The opening formed at the junction of the two streams is probably three miles in diameter, and of nearly circular shape. The mountains on the opposite side and toward the head of the East Fork are composed wholly of lava, heaped up in every imaginable form. In the center of the valley rises a table mountain, perpendicular on its sides, and capped with a horizontal stratum of trap rock about fifty feet in depth; standing isolated in the surrounding level valley, and between the channels of the two streams, it has a very singular and remarkable appearance. The channel of the Yellowstone, where it enters this valley, cuts to the depth of 300 feet, through a bed of gypsum, overlaid by a stratum of trap, the columns of which show great perfection of crystallization. The valley itself abounds in springs, small lakes, and marshes. The slopes and ravines to the right and beyond the Yellowstone are heavily timbered with pine, affording a strong contrast to the bare rocks on the opposite side of East Fork.

Descending from the plateau through a steep ravine into the valley, and skirting for a distance of two miles a swampy flat, we came to the first warm spring found on the route. This spring is on the right of the trail, and of small size; temperature, milk-warm, and highly impregnated with sulphur. Passing thence, the trail leads over a spur of the mountain coming in from the right, and through a deep ravine, crossing Warm Spring Creek, where we camped for the night, in company with the two hunters aforementioned. The remainder of the party did not arrive until the next day. We passed, a mile before going into camp,
near a small lake, the "wickey ups" of fifteen lodges of Crows, the Indians whose trails we had been following across the plateau. Distance traveled 18 miles.

Sixth day -- August 27. -- Barometer, 23.70; thermometer, morning, 46; elevation, 6,546 feet. We remained in camp at Hot Sprint Creek awaiting the arrival of the rest of the party. In the morning I rode down to the confluence of the two rivers and found the East Fork to be a smaller stream that Gardiner's River. This valley showed evidence of diminished volcanic action, calcareous mounds being frequently seen, which had originated in the action of hot springs, the waters of which had now ceased to flow. The valley was full of drift, and numerous prospect holes indicated the enterprise of the miners in penetrating these unknown regions thus far. At the mouth of Hot Spring Creek we found a system of sulphurous and mineral springs distributed for a distance of two miles in the bottom of the deep cañon through which the river runs. These springs were invariably small, several of them having the temperature at the boiling point; many of them were highly sulphurous, having in fact more sulphur than they could carry in solution, and depositing it in yellowish beds along their courses. Several of them were impregnated with iron, alum, and other substances. The sulphurous fumes could be detected at the distances of half a mile. The gypsum walls of the cañon were very remarkable, the excess of sulphur in the combination over the proportion of limestone giving a brilliant yellow color to the rocks in many places. The formation was usually very friable, falling with a natural slope to the edge of the stream, but occasionally masses of a more solid nature projected from the wall in curious shapes of towers, minarets, &c., while above and over all the solid ledge of trap, with its dark and well-defined columns, made a rich and beautiful border inclosing the pictured rocks below.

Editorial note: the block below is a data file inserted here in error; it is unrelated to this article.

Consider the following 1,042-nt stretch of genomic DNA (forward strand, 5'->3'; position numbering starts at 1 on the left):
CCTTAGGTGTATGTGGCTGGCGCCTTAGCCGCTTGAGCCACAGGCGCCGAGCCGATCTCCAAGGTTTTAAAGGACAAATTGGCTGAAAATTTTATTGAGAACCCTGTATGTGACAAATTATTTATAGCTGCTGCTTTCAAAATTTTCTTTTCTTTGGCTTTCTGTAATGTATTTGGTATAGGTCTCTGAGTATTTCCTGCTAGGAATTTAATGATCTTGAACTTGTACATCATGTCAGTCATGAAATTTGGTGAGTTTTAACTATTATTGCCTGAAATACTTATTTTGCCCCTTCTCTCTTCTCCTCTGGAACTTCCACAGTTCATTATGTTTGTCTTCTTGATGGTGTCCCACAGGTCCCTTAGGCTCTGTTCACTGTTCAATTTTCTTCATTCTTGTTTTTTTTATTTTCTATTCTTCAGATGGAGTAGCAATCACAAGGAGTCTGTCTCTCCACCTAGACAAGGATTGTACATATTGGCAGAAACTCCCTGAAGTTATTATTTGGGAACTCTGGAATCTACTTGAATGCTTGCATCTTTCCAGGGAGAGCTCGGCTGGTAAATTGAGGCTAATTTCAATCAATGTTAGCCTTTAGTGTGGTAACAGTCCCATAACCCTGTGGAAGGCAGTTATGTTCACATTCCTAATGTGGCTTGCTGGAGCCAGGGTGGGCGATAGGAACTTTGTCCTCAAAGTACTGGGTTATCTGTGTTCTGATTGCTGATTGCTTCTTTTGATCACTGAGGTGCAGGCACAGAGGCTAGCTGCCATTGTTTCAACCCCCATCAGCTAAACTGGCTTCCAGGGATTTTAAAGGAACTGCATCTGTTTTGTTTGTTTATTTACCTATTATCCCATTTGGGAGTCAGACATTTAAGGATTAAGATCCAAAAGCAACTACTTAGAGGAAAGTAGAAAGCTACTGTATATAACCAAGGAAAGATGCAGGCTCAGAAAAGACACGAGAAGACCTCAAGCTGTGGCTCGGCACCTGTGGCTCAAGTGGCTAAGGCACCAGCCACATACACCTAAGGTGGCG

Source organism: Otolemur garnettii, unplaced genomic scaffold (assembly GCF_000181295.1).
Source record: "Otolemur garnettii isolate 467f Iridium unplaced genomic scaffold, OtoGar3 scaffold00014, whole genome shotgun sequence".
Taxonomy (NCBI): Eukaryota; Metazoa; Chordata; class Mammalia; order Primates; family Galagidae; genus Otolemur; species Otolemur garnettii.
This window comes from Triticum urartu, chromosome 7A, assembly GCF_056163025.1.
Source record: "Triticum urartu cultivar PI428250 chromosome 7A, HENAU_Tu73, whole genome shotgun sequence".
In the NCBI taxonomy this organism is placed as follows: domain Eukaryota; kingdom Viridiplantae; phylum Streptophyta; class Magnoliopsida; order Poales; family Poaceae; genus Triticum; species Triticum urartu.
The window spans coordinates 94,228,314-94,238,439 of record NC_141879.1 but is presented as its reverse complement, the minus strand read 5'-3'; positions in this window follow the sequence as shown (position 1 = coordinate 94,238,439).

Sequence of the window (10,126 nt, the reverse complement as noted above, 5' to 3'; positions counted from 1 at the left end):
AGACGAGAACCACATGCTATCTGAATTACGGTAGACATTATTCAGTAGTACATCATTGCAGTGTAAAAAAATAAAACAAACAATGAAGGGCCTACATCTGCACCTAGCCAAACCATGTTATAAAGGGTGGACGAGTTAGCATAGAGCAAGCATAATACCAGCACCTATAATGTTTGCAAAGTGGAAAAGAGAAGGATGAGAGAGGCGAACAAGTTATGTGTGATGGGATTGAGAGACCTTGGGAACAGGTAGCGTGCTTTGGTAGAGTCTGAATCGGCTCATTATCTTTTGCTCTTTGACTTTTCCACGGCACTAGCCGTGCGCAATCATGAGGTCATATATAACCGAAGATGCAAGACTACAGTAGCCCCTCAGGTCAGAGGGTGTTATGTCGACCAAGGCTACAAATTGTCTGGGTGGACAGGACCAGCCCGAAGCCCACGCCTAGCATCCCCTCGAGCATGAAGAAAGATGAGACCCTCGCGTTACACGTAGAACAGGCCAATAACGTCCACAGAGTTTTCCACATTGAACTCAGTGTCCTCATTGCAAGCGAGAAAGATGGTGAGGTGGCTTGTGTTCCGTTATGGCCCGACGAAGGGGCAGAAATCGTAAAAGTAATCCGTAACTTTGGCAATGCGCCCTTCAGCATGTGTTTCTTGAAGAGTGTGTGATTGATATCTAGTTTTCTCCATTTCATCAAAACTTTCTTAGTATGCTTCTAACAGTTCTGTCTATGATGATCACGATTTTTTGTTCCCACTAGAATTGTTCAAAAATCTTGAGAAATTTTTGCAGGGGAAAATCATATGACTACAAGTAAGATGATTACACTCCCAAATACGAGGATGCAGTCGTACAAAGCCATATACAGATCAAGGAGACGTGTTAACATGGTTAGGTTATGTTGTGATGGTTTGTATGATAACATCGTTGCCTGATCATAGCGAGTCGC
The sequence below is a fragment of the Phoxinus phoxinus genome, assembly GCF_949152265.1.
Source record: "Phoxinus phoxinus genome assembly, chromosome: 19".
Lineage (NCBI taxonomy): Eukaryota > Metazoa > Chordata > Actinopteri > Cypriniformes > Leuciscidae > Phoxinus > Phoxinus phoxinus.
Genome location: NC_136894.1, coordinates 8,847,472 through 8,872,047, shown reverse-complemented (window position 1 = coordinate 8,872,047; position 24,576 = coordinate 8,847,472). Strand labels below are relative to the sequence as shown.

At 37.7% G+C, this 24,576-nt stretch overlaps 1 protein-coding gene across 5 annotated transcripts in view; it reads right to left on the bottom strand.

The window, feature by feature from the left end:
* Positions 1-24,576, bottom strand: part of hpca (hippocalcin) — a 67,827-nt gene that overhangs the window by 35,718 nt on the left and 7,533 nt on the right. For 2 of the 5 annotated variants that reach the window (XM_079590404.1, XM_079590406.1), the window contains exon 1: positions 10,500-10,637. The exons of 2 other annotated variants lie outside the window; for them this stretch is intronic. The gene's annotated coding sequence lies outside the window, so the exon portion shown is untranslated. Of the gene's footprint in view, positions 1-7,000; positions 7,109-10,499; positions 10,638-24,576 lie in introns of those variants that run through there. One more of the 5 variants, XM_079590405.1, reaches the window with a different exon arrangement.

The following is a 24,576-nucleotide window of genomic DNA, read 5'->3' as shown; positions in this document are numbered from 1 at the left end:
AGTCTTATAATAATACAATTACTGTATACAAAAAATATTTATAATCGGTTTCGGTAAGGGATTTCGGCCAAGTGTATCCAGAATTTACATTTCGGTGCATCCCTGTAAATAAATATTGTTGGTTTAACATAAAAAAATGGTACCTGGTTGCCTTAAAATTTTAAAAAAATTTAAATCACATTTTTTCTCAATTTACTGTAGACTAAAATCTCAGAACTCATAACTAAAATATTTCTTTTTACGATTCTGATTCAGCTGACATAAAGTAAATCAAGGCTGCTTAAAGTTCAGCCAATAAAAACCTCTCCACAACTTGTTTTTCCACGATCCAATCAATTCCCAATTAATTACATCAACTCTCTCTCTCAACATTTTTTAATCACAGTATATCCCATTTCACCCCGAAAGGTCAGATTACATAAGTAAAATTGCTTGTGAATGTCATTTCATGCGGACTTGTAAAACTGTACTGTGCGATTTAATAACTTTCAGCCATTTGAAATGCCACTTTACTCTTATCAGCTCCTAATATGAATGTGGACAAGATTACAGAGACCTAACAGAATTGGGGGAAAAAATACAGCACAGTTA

Standing on the margin of the stream, a few hundred yards further down, is Column Rock, a huge pile of alternate layers of basalt and amygdaloid cement, several hundred feet in height, surmounted by a Go to next page

Go back to Yellowstone Historical Almanac
Go back to Yellowstone History Guide
Go back to The Magic of Yellowstone front page
Page 1 Page 2 Page 3 Page 4 Page 5 Page 6 Page 7 Page 8 Page 9 Page 10
Page 11 Page 12 Page 13 Page 14 Page 15 Page 16 Page 17 Page 18 Page 19 Page 20
Page 21 Page 22 Page 23 Page 24 Page 25 Page 26 Page 27 Page 28 Page 29 Page 30
Page 31 Page 32 Page 33 Page 34 Page 35 Page 36 Page 37 Page 38 Page 39 Page 40